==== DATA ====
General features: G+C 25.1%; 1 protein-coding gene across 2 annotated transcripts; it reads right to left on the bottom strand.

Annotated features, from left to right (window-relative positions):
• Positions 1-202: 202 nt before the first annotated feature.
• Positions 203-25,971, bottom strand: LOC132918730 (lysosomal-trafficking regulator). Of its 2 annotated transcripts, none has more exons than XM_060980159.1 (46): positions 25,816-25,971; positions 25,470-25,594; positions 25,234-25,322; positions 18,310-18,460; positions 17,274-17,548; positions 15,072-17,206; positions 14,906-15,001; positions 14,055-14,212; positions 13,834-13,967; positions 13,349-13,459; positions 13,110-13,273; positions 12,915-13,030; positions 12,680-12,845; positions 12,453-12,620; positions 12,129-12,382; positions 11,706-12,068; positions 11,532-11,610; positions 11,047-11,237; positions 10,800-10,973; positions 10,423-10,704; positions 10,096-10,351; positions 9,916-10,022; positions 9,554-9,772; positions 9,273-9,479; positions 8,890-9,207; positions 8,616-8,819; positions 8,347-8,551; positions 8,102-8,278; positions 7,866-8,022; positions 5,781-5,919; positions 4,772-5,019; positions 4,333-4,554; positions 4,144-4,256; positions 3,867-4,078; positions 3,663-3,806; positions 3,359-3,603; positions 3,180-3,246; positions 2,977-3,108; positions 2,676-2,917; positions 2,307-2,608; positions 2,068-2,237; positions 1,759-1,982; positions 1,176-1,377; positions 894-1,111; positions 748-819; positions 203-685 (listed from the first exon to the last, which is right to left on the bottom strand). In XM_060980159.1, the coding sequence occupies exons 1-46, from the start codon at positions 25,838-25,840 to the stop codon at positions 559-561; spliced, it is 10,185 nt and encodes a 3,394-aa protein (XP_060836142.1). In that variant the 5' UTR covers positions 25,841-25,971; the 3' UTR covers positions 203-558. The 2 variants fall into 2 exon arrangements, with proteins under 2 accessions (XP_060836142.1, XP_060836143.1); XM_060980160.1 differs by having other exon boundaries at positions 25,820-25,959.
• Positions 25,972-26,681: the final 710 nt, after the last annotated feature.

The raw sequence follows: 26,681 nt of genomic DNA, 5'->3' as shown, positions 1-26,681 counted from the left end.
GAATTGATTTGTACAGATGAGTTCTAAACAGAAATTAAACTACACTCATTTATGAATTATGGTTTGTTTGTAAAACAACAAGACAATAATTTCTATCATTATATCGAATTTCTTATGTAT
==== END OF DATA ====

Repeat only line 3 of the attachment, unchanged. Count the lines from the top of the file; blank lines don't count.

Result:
• Positions 1-202: 202 nt before the first annotated feature.